nelly furtado on her musical evolution and working with dev hynes
The singer tells i-D why her forthcoming new album, 'The Ride,' is still pop, but weirder.
Nelly Furtado has been making a comeback recently. It started with "Hadron Collider," the hazy yet impassioned track she co-wrote for the recent Blood Orange album Freetown Sound, continued with her July single "Behind Your Back," and will culminate when her own new album, The Ride, drops in March 2017. Having joined forces with producer John Congleton, and swapped life lessons with collaborator Dev Hynes, Furtado is ready to start a brand new period for herself as an artist. Last night, during a high-powered set at the NYFW kickoff party, she also debuted a brand-new song, "Islands of Me." Afterwards, she sat down with i-D at the Top of the Standard to talk 90s influences, making new friends through David Byrne, and recording with Odd Future's Hodgy Beats.
In July, when you released "Behind Your Back," you tweeted that you were feeling nostalgic for your 90s heroes — who are they?
Well, I could start with TLC. I dressed up like them for Halloween almost three times. Salt-N- Pepa and Bell Biv DeVoe. But I listened to rappers too, like Paris, and DJ Quik I loved as a 14-year-old. Boyz II Men, I loved — that was my first concert. But a lot of my friends were listening to the really strong female MCs, like MC Lyte, Queen Latifah, and Yo-Yo. We had some really strong role models growing up. Also Mary J. Blige — her first records!
Will your new album have a nostalgic feel?
Not really, and that's why I put "Behind Your Back" out first because it doesn't really fit with anything that's on the actual album. So I just put it on the deluxe final, but I released it on Spotify so people could check it out. I think it's almost like a throwback track for me because it sounds a little bit like what I did in the beginning of my career.
It's interesting, the influences on the new record — the album is called The Ride. I made it in Dallas, Texas, and Dallas, Texas has a sound. So these guys I played with tonight, they're from Dallas. And a lot of people grew up playing in the church, playing gospel music, and there's a certain swagger to the way they play. John Congleton produced the entire record. He's got an incredible resumé. I met him through Annie Clark of St. Vincent. He produced all four of her albums. Annie introduced us, we really got along, and I just kind of cold-turkey flew to Dallas. Together we wrote this song called "Flatlines" that's on my album.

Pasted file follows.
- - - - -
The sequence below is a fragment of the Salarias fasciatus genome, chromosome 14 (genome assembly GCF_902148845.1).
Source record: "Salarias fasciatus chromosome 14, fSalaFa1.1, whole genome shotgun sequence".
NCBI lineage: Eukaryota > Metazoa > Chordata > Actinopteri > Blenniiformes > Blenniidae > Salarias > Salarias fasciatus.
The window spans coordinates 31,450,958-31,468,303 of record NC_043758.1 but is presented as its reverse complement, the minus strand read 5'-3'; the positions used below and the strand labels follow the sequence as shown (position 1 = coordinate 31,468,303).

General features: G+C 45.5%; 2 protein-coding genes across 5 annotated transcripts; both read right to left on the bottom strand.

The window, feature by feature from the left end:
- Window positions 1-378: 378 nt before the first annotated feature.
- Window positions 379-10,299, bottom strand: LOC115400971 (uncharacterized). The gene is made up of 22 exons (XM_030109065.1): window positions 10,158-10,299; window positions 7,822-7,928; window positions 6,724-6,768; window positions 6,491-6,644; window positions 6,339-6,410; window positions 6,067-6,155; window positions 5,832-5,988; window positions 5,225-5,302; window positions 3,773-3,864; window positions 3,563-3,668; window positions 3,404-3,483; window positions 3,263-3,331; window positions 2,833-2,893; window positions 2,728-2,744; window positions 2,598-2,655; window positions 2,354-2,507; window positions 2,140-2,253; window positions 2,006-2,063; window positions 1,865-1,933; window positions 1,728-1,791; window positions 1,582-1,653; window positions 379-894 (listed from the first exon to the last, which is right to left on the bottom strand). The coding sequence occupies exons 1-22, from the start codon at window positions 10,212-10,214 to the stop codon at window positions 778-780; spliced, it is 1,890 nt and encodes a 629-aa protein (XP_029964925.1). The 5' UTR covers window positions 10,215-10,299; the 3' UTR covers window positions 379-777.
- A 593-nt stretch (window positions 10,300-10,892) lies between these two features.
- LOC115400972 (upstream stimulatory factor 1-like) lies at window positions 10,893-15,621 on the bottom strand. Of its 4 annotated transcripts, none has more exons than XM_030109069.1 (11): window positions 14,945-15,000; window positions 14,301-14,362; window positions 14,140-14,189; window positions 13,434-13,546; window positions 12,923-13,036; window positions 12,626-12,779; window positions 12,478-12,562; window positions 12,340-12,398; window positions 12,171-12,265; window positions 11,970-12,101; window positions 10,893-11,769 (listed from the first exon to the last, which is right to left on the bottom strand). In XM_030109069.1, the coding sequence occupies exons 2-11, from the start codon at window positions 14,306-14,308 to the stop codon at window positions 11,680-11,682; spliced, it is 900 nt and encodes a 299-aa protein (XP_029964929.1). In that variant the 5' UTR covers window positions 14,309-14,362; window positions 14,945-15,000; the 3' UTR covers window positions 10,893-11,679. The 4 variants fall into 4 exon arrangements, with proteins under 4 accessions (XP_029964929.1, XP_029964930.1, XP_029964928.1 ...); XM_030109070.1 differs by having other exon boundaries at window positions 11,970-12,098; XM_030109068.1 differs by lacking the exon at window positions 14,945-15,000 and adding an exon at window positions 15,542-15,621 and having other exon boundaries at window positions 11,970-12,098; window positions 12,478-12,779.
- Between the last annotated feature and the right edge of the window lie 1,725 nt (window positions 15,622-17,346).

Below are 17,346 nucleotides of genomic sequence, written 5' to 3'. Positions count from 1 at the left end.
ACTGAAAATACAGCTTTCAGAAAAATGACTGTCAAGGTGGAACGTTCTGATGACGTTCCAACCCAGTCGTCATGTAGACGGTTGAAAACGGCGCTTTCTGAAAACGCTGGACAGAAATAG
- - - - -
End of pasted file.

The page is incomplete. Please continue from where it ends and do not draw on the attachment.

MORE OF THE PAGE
I would call the sound of the album modern pop-alternative. I write pop melodies, I've always written pop melodies. But John forces me to dig a little deeper and make sure that I'm coming correct with the lyrics. I was also in a really cool phase in my life where I was going through a difficult time of transition and that helped lyrically. I just had so much to write about. I think I grew as a songwriter on this album.
What was the creative process like with John?
John comes from a slightly punk background. He will approach a pop song that I've written and completely redo the arrangement so that it's way cooler and more interesting. When I asked Annie, "What's John like? I want to work with him," she was like, "Well, he's a Texas weirdo like me." And so it's a fusion of this happy-go-lucky girl and this kind of darker, weirder producer, and us coming together and trying to create something that's accessible but interesting. I'm really proud of the album.
How did you meet Dev Hynes and what was it like collaborating with him?
I love Dev. He's the realest. I've learned a lot from him. To me — and I've never told him this — he's almost been a mentor without knowing it. I met him through David Byrne because we did the Color Guard project together. In Toronto one night [on the tour for Color Guard], Dev and I got in the studio and wrote "Hadron Collider." That vocal that's on his album is a scratch vocal that I did. We were inspired by the Baz Luhrmann Romeo + Juliet soundtrack. There's a couple of moments that are really poignant in that film and in that soundtrack, so we were playing off that energy. That's why it has this sort of mystical energy to the song.
The way the name "Hadron Collider" came up was because I was like, "Dev, come on, let's do a band. Let's do a side project. We'll be a band and we'll call it Hadron Collider!" It was funny because neither of us knows a lot about physics. But then, when we released the cassette of the song, at the Apollo in Harlem in December when he did a fundraiser, all the guys from the actual Hadron Collider in Switzerland were tweeting us. One of them played the cassette inside the Hadron Collider.
Will there be any features on your new album?
Actually, no, no features at all. It's just me, kind of like my first album. It's kind of purist, I guess, but with John's production, it just kind of does all the talking. But I'll be collaborating a lot with other artists on other projects this year and remixes.
Who do you currently have in mind?
I've been chatting with Kaytranada about a remix. River Tiber and I just worked on a new song with this new singer named Mustafa Ahmed, who's originally from Toronto. And then I was in the studio with Hodgy from Odd Future. I met him at the Ace Hotel show that Dev did that I sang at, and we've started making music together. We're still mulling over our group name. We keep just sending each other ideas back and forth.
Finally, what's your go-to karaoke song?
Patsy Cline! Or something old.
Text Blair Cannon
Photography Madison McGaw/BFA.com